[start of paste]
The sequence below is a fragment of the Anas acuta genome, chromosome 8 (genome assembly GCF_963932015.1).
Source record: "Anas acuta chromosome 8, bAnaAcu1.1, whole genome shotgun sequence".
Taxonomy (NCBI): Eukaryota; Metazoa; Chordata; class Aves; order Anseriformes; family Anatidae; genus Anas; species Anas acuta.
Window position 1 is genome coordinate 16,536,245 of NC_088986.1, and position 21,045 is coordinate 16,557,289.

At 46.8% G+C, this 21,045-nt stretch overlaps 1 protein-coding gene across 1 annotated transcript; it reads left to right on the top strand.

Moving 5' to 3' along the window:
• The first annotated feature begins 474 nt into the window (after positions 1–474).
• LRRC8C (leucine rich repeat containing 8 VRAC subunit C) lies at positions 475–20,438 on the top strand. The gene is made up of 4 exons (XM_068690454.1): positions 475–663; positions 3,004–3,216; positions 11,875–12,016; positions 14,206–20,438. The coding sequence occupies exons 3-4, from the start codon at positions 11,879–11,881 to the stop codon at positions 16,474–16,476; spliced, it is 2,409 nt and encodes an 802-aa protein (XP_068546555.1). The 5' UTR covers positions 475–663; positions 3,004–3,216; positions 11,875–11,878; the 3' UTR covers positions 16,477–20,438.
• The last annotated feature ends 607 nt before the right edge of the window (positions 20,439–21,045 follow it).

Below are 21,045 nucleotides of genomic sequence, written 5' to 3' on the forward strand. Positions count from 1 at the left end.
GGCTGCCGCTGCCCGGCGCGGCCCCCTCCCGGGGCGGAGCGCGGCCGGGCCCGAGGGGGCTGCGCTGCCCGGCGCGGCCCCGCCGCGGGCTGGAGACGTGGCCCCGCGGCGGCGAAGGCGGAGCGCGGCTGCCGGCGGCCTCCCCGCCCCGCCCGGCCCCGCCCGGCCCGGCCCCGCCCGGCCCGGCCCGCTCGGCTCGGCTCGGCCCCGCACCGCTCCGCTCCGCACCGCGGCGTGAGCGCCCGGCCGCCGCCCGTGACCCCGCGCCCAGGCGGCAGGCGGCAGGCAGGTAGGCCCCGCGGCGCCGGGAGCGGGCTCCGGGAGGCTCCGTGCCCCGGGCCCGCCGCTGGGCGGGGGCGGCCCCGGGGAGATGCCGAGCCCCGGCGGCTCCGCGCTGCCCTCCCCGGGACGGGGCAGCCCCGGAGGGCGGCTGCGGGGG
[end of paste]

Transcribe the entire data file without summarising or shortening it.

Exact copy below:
The sequence below is a fragment of the Anas acuta genome, chromosome 8 (genome assembly GCF_963932015.1).
Source record: "Anas acuta chromosome 8, bAnaAcu1.1, whole genome shotgun sequence".
Taxonomy (NCBI): Eukaryota; Metazoa; Chordata; class Aves; order Anseriformes; family Anatidae; genus Anas; species Anas acuta.
Window position 1 is genome coordinate 16,536,245 of NC_088986.1, and position 21,045 is coordinate 16,557,289.

At 46.8% G+C, this 21,045-nt stretch overlaps 1 protein-coding gene across 1 annotated transcript; it reads left to right on the top strand.

Moving 5' to 3' along the window:
• The first annotated feature begins 474 nt into the window (after positions 1–474).
• LRRC8C (leucine rich repeat containing 8 VRAC subunit C) lies at positions 475–20,438 on the top strand. The gene is made up of 4 exons (XM_068690454.1): positions 475–663; positions 3,004–3,216; positions 11,875–12,016; positions 14,206–20,438. The coding sequence occupies exons 3-4, from the start codon at positions 11,879–11,881 to the stop codon at positions 16,474–16,476; spliced, it is 2,409 nt and encodes an 802-aa protein (XP_068546555.1). The 5' UTR covers positions 475–663; positions 3,004–3,216; positions 11,875–11,878; the 3' UTR covers positions 16,477–20,438.
• The last annotated feature ends 607 nt before the right edge of the window (positions 20,439–21,045 follow it).

Below are 21,045 nucleotides of genomic sequence, written 5' to 3' on the forward strand. Positions count from 1 at the left end.
GGCTGCCGCTGCCCGGCGCGGCCCCCTCCCGGGGCGGAGCGCGGCCGGGCCCGAGGGGGCTGCGCTGCCCGGCGCGGCCCCGCCGCGGGCTGGAGACGTGGCCCCGCGGCGGCGAAGGCGGAGCGCGGCTGCCGGCGGCCTCCCCGCCCCGCCCGGCCCCGCCCGGCCCGGCCCCGCCCGGCCCGGCCCGCTCGGCTCGGCTCGGCCCCGCACCGCTCCGCTCCGCACCGCGGCGTGAGCGCCCGGCCGCCGCCCGTGACCCCGCGCCCAGGCGGCAGGCGGCAGGCAGGTAGGCCCCGCGGCGCCGGGAGCGGGCTCCGGGAGGCTCCGTGCCCCGGGCCCGCCGCTGGGCGGGGGCGGCCCCGGGGAGATGCCGAGCCCCGGCGGCTCCGCGCTGCCCTCCCCGGGACGGGGCAGCCCCGGAGGGCGGCTGCGGGGG